You would think that the Chinese would be grabbing hold of Facebook and Twitter as fast as they have with our sports, clubbing, and other Western-style decadent cultural influences. They love American-everything. Yet Facebook and especially Twitter are but Pinto cars to China's fast growing Social Networking giants, RenRen and Qzone. Kaixin001 and 51.com round out the four social networking giants in China.
I've spent much of the Christmas holiday chatting with friends from all over the world on dozens of social networks. Nearly every week I find another social network, never mind the games found on those networks. Sure, you could use a select few to connect to virtually everyone around the globe, but just about each country has their own networks that often cater in special ways (language being the primary) that simply aren't offered on others.
RenRen in China is particularly an interesting case. Originally called 'Xiaonei', it's almost a virtual copy of Facebook. That's not really surprising in itself, considering that China copies quite a bit of Western technologies and ideas. They split off from the core technology and get rather unique in how they market the product, considering it a way to restore long-lost friendships and discover the true inner core of one's person through connecting with strangers in nearby cities.
Kaixin001 has been marketed more toward white-collar works and social games than RenRen's friend factor. For the past few years, Qzone has connected closely with QQ, China's primary instant messaging service, and has become a major social network for young teens and particularly rural users that may have spotty internet connections (which isn't a surprising element in even China's urban centers). 51.com used to be more popular than all the others, but has since begun a rapid decline back in 2008.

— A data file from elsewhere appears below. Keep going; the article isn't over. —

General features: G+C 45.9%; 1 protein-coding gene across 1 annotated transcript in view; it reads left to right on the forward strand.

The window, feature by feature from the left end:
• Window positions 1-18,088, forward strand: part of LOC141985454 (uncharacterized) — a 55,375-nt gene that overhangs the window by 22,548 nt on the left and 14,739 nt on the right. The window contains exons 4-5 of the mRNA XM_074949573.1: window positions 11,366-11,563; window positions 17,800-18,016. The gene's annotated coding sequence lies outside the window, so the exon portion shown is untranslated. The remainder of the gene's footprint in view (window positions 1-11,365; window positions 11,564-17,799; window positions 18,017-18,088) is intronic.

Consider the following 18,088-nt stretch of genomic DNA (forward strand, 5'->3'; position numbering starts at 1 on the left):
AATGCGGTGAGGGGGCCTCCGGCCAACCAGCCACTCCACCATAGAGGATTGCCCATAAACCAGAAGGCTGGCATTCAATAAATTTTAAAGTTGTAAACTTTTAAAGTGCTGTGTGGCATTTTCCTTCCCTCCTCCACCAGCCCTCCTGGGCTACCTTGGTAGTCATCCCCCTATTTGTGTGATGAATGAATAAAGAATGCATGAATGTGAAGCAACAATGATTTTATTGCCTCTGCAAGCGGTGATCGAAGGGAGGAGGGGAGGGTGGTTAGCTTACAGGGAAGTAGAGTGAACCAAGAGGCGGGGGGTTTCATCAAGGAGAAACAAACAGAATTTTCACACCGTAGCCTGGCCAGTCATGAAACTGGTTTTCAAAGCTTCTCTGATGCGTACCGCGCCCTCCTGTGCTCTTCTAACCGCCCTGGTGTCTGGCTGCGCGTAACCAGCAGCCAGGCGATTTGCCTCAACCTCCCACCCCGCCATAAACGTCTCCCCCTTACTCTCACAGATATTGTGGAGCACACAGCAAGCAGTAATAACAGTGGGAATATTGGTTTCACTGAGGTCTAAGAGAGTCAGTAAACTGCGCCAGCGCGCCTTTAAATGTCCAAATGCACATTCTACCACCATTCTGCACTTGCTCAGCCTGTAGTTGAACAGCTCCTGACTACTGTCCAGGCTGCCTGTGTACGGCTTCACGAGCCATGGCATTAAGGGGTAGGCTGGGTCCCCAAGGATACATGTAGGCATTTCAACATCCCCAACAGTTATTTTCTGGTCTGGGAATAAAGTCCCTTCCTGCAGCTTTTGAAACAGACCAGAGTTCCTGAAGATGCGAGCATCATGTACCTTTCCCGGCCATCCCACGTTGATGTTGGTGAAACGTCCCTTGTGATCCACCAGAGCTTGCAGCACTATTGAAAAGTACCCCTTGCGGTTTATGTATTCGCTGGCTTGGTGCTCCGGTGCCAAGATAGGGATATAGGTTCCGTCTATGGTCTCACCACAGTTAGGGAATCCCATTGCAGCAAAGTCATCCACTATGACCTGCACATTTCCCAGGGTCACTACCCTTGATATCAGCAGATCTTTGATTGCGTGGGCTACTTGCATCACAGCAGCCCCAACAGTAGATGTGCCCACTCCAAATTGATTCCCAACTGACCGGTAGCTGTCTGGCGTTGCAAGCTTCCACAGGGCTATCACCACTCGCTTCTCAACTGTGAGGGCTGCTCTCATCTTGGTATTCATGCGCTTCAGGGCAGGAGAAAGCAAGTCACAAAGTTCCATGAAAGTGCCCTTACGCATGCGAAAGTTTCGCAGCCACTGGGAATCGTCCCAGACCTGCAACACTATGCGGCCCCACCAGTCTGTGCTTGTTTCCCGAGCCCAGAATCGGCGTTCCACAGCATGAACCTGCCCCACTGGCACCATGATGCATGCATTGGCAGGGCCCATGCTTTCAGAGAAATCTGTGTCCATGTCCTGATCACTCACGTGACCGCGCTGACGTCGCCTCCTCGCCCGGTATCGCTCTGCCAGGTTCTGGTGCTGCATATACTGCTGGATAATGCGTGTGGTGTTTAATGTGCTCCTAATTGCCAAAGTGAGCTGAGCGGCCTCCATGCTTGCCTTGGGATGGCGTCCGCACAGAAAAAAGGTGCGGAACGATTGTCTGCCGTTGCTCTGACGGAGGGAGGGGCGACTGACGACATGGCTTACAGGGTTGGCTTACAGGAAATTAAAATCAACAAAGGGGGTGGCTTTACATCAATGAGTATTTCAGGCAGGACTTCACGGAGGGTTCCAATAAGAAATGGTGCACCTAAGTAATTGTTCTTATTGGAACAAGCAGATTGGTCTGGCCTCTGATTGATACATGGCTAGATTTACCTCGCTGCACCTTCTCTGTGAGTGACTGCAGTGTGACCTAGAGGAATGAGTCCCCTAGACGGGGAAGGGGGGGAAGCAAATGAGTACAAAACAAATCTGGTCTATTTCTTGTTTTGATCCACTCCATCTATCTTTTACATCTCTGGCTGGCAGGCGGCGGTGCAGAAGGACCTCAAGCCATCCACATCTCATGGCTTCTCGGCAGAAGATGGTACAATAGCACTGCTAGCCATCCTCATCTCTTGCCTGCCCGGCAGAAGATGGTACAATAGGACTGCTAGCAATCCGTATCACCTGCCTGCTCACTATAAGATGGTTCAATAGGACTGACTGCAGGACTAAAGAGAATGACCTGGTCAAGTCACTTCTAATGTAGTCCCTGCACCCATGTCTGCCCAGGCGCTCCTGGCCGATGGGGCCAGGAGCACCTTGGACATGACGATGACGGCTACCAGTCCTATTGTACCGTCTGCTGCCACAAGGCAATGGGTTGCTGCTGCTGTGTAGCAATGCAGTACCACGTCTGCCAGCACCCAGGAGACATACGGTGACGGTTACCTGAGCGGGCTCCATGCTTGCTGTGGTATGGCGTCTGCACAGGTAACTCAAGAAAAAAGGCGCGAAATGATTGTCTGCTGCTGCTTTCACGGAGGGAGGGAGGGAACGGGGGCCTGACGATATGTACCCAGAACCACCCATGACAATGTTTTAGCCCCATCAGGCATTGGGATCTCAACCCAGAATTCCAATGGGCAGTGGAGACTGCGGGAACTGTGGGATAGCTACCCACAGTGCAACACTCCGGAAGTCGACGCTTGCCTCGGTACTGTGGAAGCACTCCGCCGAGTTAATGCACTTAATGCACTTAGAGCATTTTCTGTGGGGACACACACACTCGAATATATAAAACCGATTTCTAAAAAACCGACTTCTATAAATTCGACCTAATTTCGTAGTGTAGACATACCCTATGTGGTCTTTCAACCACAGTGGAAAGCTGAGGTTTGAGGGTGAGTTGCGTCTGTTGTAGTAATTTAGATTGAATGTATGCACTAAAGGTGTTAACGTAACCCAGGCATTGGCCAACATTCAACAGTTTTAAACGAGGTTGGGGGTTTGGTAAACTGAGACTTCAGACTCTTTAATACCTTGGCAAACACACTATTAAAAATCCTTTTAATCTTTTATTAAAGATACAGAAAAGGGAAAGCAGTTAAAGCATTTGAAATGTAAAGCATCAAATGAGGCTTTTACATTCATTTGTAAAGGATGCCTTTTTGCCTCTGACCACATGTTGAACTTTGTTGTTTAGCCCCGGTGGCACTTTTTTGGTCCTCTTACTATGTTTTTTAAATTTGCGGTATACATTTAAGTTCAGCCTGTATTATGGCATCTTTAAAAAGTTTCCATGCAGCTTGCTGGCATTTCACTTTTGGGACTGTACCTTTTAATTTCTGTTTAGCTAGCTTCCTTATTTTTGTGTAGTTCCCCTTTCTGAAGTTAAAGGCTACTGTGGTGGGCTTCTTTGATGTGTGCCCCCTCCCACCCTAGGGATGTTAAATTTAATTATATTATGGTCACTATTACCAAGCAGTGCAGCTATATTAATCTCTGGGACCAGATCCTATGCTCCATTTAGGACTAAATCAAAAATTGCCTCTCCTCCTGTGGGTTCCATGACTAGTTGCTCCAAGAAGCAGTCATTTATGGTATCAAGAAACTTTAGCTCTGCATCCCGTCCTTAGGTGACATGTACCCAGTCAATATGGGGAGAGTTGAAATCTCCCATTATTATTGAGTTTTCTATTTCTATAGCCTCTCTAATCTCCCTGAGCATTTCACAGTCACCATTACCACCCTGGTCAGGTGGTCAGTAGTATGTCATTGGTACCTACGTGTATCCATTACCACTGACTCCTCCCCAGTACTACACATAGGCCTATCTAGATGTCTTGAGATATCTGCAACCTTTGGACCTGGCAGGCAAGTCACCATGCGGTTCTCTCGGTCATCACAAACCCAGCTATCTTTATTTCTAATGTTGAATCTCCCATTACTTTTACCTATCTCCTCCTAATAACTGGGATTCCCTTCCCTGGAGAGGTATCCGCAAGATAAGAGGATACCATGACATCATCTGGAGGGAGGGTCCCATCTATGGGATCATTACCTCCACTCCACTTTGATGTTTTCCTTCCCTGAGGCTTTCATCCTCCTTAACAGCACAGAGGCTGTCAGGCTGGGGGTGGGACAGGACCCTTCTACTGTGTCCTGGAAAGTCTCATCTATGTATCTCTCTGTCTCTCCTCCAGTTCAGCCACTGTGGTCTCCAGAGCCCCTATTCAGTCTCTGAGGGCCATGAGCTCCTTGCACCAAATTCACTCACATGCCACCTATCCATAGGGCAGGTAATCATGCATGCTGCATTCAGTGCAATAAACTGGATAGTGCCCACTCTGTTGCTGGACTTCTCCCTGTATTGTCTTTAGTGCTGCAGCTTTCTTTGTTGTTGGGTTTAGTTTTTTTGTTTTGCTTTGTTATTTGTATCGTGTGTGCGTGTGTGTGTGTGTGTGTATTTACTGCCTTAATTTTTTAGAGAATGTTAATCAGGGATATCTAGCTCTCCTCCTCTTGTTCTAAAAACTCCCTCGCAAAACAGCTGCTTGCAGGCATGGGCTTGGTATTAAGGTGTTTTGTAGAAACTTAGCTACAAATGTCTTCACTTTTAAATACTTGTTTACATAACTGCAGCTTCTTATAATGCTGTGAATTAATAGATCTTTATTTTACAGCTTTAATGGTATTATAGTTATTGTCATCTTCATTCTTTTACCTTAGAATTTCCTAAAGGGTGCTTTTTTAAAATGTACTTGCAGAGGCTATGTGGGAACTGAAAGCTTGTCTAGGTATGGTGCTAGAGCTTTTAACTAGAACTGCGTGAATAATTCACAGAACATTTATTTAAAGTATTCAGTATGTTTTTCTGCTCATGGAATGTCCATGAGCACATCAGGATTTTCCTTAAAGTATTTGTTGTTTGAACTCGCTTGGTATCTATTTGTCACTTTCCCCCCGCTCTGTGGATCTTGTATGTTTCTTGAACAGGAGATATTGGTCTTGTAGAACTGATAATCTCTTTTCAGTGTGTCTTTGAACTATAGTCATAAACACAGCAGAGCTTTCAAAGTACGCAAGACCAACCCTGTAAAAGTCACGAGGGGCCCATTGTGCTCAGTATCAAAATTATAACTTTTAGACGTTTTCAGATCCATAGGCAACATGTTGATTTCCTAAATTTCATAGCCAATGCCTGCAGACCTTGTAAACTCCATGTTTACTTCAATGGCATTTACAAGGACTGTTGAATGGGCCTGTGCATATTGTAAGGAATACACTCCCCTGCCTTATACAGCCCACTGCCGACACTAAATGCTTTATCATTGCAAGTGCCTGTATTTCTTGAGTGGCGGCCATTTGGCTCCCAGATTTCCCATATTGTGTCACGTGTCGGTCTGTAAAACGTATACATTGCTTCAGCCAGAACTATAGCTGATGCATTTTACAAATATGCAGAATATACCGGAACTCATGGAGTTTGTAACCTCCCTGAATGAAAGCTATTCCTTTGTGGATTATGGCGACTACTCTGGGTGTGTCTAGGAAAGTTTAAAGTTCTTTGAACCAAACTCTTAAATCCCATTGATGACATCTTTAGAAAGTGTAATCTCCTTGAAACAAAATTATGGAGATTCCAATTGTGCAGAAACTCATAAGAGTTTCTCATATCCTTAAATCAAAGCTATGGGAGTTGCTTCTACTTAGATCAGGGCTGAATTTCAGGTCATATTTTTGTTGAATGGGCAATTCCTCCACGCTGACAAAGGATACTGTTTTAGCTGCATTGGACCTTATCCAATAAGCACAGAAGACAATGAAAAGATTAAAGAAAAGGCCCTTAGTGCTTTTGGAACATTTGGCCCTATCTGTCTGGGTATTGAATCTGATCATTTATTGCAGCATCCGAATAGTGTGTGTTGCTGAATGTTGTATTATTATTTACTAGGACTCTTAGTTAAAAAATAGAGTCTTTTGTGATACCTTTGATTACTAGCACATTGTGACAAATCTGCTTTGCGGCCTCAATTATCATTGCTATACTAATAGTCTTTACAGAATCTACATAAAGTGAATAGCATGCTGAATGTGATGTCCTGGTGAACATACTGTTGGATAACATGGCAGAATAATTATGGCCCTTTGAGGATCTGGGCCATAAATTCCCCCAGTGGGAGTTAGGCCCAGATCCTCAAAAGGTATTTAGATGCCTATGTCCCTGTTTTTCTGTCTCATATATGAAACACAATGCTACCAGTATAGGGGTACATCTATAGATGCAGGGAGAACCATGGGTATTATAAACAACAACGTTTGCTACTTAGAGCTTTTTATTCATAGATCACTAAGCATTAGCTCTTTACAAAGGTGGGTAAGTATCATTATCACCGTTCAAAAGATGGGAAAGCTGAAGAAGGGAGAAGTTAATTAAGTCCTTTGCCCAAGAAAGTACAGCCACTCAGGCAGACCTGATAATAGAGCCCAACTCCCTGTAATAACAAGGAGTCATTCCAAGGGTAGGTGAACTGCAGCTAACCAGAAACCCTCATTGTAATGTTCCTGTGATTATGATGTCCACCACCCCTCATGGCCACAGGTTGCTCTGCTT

If you want to hook up with someone from China, Qzone is the way to go, for now. It has the largest social network by far and a great way to hook up with those already using the QQ instant messaging service. However, don't expect it to be an all-in-one service like Facebook that provides a lot of interesting games on the side. It is also weak on more in-depth search capabilities for university students looking to share information. Go to RenRen for that.
Much like Facebook is fast becoming an all-in-one giant in the West, RenRen is increasingly becoming popular for a wider range of users in China and nibbling at Qzone's market share. It may not be long before RenRen encroaches on Facebook's territory and an interesting international social networking war begins. The irony is that Facebook started as a university networking tool, while RenRen is becoming one in the end.